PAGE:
Join us for a visit to the Istanbul Archaeological Museums to have a look at the thousands of years of history in the area of present day Turkey and its forerunner, the Ottoman Empire.
The Ottoman Sultan Abdülaziz was so impressed by the archaeological museums in London, Paris and Vienna that he had visited in 1867 that he commissioned one to be built in Istanbul, too. Commissioned in 1869, the museum was opened in 1891 to display, among others, the Sarcophagus of Alexander the Great and King Tabnit, both unearthed at the Royal Necropolis of Sidon (current day Saida in Lebanon) that was one of the most significant archaeological discoveries of the time.
The renowned French-Turkish architect Alexandre Vallaury designed the main building of the museum and the auxiliaries that were added in 1903 and 1907. (Vallaury also designed the Pera hotel, a great idea for a romantic dinner at the Bosphorus after your museu visit!)
The museum consists of three units: the Istanbul Archaeological Museums, the Ancient Orient Museum and the Tiled Kiosk Museum, all in the same garden. The Archaeological Museum was the first museum in Turkey and it houses over one million objects representing various cultures in the imperial territories while the oldest building in the compound is the Tiled Kiosk dating back to 1472 CE.
The museum collections cover Anatolian (including the Early Bronze Age, the Assyrian Colony, Hittite, Neo-Hittite, Urartian and Aramean periods), Mesopotamian, Egyptian, İran, and Ancient Arabian cultures and history. The permanent collection covers a timeframe from the archaic period until the Late-Roman period featuring among others the Mourning Women Sarcophagus, the Tabnit Sarcophagus, and the Brankhit Sculptures of the Didim-Miletos Sacred Way. There are also the Greek Kore and Kouros (young girl and boy) statues, the bust of Aphrodite from the famous Zeus Altar in Bergama, a portrait of Alexander the Great and a lion-headed statue which is the only piece saved in Turkey from the Mausoleum of Halicarnassus (some of the stones from the Mausoleum were also used for building the Bodrum Castle, please see our separate reviews of the two!).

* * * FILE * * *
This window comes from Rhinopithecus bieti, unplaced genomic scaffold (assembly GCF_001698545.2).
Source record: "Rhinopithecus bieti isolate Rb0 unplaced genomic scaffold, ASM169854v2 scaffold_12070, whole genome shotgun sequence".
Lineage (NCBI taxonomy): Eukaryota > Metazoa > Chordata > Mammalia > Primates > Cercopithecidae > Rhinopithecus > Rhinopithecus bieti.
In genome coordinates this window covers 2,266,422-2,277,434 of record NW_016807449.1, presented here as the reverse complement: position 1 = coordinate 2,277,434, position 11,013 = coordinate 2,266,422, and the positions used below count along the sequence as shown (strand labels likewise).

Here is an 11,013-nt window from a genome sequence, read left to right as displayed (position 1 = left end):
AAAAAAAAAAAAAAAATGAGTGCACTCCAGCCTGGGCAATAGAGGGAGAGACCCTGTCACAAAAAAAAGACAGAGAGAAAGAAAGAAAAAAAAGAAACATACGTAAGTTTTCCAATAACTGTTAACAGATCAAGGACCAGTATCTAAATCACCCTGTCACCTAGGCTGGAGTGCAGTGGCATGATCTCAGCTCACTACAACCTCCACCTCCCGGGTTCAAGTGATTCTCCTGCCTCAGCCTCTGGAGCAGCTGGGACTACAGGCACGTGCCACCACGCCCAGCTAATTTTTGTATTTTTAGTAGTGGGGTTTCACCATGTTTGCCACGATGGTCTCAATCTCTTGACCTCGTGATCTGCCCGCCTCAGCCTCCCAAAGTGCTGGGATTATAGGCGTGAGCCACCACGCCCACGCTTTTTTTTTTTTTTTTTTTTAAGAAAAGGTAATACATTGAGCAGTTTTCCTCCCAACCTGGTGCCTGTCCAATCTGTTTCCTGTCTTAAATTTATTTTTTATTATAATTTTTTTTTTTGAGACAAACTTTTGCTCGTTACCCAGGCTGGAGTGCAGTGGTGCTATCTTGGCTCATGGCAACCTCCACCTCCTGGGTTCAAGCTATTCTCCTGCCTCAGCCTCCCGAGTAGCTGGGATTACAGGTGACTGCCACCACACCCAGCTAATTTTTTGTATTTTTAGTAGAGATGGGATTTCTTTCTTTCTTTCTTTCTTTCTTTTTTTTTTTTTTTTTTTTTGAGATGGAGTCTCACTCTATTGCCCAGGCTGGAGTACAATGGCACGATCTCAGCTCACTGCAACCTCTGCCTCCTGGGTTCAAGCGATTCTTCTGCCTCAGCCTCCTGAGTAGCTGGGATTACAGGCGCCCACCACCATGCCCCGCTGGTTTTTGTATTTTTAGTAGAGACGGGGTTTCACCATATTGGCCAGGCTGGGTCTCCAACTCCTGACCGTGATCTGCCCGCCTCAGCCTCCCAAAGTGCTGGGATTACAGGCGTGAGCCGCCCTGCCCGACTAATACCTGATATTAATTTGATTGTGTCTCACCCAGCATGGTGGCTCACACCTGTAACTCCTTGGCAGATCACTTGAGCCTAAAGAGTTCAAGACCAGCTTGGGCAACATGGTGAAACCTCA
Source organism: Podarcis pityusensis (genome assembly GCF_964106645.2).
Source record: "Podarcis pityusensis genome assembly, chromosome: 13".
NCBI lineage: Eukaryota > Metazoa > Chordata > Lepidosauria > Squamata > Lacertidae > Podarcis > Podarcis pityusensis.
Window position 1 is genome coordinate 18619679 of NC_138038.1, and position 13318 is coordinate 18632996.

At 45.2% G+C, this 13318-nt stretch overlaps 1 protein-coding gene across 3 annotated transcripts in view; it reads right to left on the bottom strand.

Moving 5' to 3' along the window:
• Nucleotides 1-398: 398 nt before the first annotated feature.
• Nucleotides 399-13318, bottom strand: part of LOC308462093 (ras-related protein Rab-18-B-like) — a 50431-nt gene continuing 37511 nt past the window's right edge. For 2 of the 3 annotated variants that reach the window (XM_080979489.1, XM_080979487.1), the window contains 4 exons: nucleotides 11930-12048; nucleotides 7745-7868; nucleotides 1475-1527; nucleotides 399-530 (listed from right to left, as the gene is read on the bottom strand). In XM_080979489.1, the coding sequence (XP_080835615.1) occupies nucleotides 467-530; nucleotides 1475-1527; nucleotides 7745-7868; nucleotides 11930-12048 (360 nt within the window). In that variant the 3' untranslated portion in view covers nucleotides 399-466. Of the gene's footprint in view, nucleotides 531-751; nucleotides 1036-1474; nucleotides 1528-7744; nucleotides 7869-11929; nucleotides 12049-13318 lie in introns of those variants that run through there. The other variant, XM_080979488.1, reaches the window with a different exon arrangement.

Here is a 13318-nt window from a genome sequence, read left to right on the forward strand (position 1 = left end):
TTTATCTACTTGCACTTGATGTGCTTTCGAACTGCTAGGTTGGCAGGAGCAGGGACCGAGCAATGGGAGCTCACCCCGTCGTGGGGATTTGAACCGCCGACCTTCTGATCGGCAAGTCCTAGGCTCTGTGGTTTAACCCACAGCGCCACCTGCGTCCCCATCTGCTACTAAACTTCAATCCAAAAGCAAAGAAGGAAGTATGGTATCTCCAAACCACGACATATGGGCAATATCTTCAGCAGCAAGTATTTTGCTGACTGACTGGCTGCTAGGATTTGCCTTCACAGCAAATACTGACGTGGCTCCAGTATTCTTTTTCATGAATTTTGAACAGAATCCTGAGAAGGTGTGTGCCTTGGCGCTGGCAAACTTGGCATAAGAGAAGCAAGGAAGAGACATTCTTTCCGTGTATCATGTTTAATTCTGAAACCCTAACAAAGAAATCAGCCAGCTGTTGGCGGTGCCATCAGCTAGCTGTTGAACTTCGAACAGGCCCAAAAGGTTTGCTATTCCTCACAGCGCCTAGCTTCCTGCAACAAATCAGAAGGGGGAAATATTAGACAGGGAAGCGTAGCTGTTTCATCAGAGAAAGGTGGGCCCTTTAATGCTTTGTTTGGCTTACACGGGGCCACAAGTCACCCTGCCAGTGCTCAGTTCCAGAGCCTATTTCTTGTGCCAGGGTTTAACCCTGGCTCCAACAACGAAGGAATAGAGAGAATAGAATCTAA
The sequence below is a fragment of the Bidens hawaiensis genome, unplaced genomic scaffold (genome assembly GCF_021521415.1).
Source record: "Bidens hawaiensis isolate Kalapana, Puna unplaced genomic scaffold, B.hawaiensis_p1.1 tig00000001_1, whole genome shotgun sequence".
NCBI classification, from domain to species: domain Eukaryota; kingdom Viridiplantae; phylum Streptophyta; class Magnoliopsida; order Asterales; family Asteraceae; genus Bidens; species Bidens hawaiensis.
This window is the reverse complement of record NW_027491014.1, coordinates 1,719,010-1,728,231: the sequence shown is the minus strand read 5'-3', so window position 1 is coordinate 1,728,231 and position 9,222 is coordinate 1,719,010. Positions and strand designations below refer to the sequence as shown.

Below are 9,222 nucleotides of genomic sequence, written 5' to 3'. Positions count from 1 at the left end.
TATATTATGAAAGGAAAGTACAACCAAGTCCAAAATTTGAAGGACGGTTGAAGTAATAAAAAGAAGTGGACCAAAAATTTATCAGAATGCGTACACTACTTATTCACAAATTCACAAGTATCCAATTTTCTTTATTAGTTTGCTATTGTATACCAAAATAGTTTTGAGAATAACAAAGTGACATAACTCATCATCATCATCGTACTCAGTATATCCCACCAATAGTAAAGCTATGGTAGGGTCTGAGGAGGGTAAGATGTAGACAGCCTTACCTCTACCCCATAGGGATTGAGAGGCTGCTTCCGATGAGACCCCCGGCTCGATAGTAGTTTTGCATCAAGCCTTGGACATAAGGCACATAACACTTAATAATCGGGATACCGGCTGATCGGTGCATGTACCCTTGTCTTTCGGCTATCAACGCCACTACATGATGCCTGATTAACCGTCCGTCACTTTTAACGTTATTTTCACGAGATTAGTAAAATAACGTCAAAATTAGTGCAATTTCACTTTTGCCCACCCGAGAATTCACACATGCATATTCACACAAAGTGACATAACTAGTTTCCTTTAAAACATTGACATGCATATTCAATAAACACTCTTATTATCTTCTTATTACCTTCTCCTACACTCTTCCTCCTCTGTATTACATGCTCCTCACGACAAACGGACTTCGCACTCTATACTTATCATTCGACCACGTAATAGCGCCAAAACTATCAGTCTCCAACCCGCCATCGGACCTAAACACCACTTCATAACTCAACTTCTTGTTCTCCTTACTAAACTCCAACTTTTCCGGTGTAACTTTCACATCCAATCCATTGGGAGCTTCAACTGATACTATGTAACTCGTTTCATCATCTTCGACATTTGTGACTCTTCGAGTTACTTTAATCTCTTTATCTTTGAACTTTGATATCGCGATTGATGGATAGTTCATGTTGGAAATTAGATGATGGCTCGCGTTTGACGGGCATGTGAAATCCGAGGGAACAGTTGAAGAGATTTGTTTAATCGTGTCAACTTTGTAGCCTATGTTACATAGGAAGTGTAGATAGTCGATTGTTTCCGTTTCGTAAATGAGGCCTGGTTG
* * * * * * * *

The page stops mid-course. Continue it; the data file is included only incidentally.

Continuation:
The Tiled Kiosk Museum was originally built in the reign of Mehmet the Conqueror and was converted into a museum as one of the earliest displays of Ottoman civil architecture in Istanbul. It is the oldest non-religious Ottoman structure in Istanbul housing today a fantastic variety of Turkish tiles and ceramics. The Museum of Ancient Oriental Works exhibits finds from the archaeological excavations of Osman Hamdi Bey, an ottoman intellectual, art expert and accomplished archaeologist.
Upon its 100th anniversary in 1991, the museum received the European Council Museum Award, particularly for the renovations made to the lower floor halls in the main building and the new displays in the other buildings.
The museum is located in Sultanahmet, the historical peninsula connecting to the Topkapı Palace Museum. It is easy to come there by tram: there is a stop right in front of the main gate. It is not very good for persons in a wheel chair of with a pram as there are no lifts to access the upper floors but you might wish to give a try as the site is wonderful and you can spend some very good time admiring the treasures before some refreshments in the lovely garden café.
There is a loo in the first floor of the museum, and a separate, easy access one, in the ground floor of the building across the entry gate.
The main museum shop in the ground floor is very imporessive. In addition, there is a small museum shop in the inner yard of the museum compound at the lovely café where you can sip your drink in the park surrounded with ancient statues.
Istanbul Archaeological Museums
Osman Hamdi Bey Yokusu Sokak, Gülhane, 34122 Fatih, Istanbul